Whether you were making the morning commute to work, sitting in second-period history class, or putting the final touches on a PB and J sandwich before the kids left for school, for many Americans, the memory of the morning of Sept. 11, 2001, is as fresh now as it was seven years ago.
Members of the community, Kenai Fire Department employees and Kenai Police Department officers gathered at the KFD to celebrate Patriot Day and commemorate the emergency services men and women who lost their lives on 9/11. Kenai Fire Chief Mike Tilly began the ceremony at 10:05 a.m., the time at which the south tower of the World Trade Center collapsed.
"To symbolize the devotion that these brave souls had for their city and for their duty, to those that selflessly gave their lives for the good of their fellow man, their tasks completed, their duties well done, to our comrades, their last alarm, this ceremony is for them, they are going home," Tilly said.
Just as it was done 143 years ago to announce the death of President Abraham Lincoln, a bell was sounded to honor those who lost their lives on 9/11. Known as the "striking of four fives," a bell, which previously hung from Kenai's Engine 1, was struck in the pattern of five rings, repeated four times, with a silent pause between each series. This long-standing firefighter tradition was used to announce the death of firefighters that died in the line of duty or when important officials passed on.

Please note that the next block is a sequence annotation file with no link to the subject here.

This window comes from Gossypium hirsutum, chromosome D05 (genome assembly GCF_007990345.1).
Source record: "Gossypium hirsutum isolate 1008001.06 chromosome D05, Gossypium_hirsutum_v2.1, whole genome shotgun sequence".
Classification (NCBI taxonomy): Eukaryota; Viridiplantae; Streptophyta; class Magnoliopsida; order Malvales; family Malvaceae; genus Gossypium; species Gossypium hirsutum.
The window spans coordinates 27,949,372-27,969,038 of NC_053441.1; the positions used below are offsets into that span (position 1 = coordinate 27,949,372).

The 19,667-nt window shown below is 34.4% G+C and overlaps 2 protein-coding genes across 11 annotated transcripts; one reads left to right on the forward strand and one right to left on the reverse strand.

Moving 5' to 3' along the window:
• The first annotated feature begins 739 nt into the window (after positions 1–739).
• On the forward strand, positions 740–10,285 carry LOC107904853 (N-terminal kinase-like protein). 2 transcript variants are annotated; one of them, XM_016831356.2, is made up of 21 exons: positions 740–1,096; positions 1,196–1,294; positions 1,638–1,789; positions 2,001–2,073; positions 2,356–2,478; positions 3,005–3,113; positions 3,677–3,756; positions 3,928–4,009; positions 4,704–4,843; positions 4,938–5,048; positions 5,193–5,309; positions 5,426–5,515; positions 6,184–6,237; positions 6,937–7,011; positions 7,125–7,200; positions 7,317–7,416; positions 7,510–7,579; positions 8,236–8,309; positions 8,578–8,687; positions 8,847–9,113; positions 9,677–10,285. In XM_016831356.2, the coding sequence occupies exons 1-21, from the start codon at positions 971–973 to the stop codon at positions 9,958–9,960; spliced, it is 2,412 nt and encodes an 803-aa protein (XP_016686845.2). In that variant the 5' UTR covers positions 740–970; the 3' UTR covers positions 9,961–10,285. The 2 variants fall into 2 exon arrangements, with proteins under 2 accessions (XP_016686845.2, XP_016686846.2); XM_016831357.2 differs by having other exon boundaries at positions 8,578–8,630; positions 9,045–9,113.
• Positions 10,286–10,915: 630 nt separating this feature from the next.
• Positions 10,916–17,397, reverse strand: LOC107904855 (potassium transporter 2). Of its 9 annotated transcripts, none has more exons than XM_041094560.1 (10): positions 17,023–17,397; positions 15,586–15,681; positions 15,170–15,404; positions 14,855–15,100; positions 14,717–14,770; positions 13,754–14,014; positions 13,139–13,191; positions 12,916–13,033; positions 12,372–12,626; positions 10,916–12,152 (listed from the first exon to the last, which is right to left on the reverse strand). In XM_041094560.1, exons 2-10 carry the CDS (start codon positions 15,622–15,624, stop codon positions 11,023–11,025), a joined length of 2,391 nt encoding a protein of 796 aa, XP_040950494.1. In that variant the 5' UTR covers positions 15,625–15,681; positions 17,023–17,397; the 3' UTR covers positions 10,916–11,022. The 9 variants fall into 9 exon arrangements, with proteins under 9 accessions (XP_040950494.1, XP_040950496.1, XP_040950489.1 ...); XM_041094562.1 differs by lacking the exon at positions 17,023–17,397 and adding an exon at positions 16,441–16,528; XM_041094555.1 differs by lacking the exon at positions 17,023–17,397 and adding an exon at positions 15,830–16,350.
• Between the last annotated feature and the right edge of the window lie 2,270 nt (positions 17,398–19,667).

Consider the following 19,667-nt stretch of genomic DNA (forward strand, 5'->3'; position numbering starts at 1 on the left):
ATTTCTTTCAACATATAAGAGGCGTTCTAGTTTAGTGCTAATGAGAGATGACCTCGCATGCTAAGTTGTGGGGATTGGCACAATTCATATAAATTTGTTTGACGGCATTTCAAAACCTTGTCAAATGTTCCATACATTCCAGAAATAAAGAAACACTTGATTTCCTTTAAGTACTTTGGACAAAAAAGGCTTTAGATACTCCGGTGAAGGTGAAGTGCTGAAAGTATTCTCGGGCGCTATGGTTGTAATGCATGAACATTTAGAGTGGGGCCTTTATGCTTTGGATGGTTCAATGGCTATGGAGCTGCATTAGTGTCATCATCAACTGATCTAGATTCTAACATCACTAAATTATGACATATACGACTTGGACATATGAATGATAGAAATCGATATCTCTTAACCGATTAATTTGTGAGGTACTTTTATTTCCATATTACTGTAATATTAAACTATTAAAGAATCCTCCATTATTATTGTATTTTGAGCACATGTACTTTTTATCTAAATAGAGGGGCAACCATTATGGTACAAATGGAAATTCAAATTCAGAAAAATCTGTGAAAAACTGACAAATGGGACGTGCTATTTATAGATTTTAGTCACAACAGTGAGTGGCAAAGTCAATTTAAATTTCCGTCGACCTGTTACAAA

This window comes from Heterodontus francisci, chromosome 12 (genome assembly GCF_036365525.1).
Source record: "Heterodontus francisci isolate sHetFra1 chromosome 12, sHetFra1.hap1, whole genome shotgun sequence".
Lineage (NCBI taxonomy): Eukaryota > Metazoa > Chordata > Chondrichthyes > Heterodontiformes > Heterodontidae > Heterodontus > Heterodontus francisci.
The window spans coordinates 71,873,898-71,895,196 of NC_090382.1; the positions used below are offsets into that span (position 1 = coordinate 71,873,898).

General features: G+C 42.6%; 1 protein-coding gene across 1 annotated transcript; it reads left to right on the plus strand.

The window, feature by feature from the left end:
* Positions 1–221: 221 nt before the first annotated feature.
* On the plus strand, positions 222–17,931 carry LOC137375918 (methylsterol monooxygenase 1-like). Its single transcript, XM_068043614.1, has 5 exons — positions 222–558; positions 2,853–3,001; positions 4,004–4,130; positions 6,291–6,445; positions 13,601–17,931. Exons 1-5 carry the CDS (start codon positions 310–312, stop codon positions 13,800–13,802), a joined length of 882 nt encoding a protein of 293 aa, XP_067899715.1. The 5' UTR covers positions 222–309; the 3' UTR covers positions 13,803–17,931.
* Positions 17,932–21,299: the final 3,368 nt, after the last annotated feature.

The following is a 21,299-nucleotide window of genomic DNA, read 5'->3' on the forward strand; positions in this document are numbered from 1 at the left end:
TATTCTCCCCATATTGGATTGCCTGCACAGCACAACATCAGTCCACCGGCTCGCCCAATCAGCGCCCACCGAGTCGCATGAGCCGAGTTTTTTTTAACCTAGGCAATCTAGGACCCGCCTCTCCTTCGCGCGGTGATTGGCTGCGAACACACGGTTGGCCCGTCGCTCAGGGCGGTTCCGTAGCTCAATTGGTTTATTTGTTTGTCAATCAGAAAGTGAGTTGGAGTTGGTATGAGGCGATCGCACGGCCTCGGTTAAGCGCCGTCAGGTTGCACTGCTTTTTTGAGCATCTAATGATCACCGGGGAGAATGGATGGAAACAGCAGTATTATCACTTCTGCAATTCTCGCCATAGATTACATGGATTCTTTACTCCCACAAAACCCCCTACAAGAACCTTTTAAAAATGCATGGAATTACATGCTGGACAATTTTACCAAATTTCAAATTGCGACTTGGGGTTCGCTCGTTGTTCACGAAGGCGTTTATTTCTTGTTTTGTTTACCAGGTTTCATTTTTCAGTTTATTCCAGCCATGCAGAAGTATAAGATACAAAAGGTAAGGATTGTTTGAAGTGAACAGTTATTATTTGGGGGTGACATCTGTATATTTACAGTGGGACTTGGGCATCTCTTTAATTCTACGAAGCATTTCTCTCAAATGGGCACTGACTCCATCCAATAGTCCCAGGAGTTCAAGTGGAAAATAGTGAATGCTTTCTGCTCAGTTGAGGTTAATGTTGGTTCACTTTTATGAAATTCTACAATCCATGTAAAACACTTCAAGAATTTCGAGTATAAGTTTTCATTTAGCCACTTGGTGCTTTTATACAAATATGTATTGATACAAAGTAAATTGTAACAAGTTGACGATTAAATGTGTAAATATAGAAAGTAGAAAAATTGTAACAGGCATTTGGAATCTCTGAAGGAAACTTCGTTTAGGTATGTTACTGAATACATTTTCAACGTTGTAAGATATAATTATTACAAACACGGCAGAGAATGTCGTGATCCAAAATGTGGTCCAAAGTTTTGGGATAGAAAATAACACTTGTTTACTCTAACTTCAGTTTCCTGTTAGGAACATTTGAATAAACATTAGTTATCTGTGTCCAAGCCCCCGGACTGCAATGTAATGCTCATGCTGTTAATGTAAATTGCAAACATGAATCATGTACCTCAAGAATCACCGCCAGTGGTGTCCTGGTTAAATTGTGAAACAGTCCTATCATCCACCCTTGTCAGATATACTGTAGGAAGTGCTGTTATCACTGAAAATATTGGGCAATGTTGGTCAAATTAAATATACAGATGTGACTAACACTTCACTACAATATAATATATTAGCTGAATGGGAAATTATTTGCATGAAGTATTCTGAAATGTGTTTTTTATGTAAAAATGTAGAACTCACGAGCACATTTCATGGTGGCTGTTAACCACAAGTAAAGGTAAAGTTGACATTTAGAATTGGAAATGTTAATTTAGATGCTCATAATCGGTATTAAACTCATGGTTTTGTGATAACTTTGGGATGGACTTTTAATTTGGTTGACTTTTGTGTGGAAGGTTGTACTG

The bell also signifies the beginning of each shift, alerts firefighters of an emergency and signals the completion of a call.
"The fire service today is an ever-changing world that is steeped in traditions over 200 years old," Tilly said.
"Feelings of anger, panic, anxiousness, helplessness, desperation, compassion, rage, sympathy, fear, and oddly, patriotism," were among the many emotions expressed by Kenai firefighters as Tilly reflected on 9/11. "We had all these different feelings as we watched our fellow firefighters respond to a call for need.
"Desperation was the emotion I remember feeling that day," Tilly said. "Having been to New York, having been to the top of the World Trade Center, and having been able to ride with the New York Fire Department, I watched with this feeling of impending doom.
"The men and women of today's fire service are confronted with a more dangerous work environment than ever before," he said. "We are forced to continue to change our strategies and tactics to be able to accomplish our tasks. Our methods may change but our goals remain the same as they were in the past: to save lives and protect property, sometimes at a terrible cost. This is what we do, this is our chosen profession, this is the tradition of a firefighter."
Mike Nesper can be reached at firstname.lastname@example.org.
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